So I was having a really interesting discussion with a colleague about what classifies under the bracket of social identity.
I came up with race, class, gender, sexual orientation, religion, ability/disability, and age. He added national origin.
Then I started asking him questions like, what about people who are smokers, or left handed, or vegetarian, or war veterans...we went back and forth, and he finally gave me a new concept to think about: there is an unstated hierarchy of oppression. But it is unstated because then it puts oppressed groups in comparison mode...and when comparison mode starts happening, subjectivity obscures.
I wasn't compelled in a theoretical/intellectual way that smokers, lefties, vegetarians, and war veterans aren't considered social identities, because the hierarchy of oppression proves to be a subjective matter. But in a functional way I am compelled...but perhaps only because I am socialized to think that way? lol
Almost makes me want to go back and finish my doctorate! But I saw a t-shirt today that does tend to describe my approach to academics:
Thursday, November 13, 2008
The longer you spend time with your martial arts training, the more you find connections the art has or the process of the art has with anything and everything around you.
Ultimately, all of any education is about learning about the universe and how it works. It's up to you to pick the vessel.
Sometimes, the vessel picks you!
Everything is interconnected. I'll give you an example. Right now, I am looking at a thick stack of Post-It notes on my desk. How does this relate to Chen Style Tai Chi or Choy Lay Fut Kung-Fu?
Well, it is made of paper, which comes from the Wood Element. It took a person to take some thing as pure as wood to convert it into refined paper. We could do that with our art - take it from what we learned it into something very unexpected.
This stack of Post-Its is very thick. But each individual Post-It note is thin. But put all these thin strips together, and it becomes very thick and strong. Think about the details in our techniques. By themselves, they are pretty simple - turning the feet; shifting the weight; turning the waist; turning the hips, turning the trunk; turning the shoulders...all of these individually are not complex. Put them together, like this stack of Post-Its, become very thick and strong! (that's called synergy, by the way = the whole is greater than the sum of its parts).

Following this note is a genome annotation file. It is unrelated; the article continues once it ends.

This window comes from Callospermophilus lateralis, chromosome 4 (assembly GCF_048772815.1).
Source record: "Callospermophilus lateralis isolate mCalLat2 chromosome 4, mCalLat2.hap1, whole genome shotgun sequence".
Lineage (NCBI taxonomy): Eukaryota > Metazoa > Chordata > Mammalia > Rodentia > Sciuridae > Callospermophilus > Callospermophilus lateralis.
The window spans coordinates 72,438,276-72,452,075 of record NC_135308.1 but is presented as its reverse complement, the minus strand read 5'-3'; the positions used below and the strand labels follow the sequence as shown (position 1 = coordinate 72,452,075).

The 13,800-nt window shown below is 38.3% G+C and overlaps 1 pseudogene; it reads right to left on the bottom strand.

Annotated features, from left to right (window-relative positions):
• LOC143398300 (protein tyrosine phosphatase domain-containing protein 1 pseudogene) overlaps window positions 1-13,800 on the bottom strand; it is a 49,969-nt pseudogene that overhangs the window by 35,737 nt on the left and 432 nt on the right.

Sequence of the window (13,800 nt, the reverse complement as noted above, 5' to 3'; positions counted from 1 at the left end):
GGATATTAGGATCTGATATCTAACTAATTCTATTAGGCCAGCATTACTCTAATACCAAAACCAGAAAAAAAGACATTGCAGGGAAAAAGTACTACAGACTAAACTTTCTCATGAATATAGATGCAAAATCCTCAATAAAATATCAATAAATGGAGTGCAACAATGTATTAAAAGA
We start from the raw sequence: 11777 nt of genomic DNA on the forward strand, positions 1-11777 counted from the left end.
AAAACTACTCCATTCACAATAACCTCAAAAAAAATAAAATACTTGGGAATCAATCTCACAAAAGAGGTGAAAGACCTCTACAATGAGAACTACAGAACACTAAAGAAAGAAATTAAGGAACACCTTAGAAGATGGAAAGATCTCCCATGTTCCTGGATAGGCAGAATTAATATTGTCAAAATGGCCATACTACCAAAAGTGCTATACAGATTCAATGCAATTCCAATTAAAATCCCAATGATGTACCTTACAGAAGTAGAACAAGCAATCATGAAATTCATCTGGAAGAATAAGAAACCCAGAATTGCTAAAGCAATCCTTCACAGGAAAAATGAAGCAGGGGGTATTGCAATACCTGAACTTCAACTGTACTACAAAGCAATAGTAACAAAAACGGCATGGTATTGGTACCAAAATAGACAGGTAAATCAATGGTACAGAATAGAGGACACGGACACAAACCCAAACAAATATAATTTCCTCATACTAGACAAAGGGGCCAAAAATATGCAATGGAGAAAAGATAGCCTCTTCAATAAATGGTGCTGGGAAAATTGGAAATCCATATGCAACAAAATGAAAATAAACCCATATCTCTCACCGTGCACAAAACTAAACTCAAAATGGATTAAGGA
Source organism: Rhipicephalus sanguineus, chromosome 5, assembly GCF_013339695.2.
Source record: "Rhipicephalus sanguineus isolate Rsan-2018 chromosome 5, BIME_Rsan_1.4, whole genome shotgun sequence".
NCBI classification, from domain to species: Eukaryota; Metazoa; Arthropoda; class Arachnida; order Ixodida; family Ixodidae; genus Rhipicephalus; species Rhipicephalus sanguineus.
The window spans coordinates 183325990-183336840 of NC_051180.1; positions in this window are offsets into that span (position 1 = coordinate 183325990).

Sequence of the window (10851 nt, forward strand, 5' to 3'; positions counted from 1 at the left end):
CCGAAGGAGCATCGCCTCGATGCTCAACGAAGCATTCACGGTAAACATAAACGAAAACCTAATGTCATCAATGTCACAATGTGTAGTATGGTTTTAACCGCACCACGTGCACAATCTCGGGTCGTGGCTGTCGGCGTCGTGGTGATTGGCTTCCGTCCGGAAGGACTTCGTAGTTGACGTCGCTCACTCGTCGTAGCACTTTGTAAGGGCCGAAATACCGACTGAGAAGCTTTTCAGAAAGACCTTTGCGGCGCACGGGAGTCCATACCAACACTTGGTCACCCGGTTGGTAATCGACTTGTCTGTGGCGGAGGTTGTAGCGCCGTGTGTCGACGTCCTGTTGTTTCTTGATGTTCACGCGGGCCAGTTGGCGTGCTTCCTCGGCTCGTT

Finally, the genius of the Post-It note, a piece of paper with some sticky stuff. Simple. The effectiveness is its simplicity. Very much in line with our strategies - keep it simple...stupid! (you know, KISS).
So in last night's grappling class that Sensei Andrew and Seth were teaching, I found a correlation with some of the stomping twist stance work that I've been emphasizing this term, with doing the kick around motion to doing an absolutely brutal leg lock. Sensei Andrew and I have been doing martial arts for over 20 years, and he could instantly sense when I made that connection, and I knew he knew I knew - all within a fraction of a second.
My most senior student, who is in Illinois, Putty, asked me questions about our Choy Lay Fut lineages and some of the traditions and history. I gave him a very philosophical answer that I'll save for another entry. But in the meantime, I thought that was a timely question, because I just uploaded this onto youtube: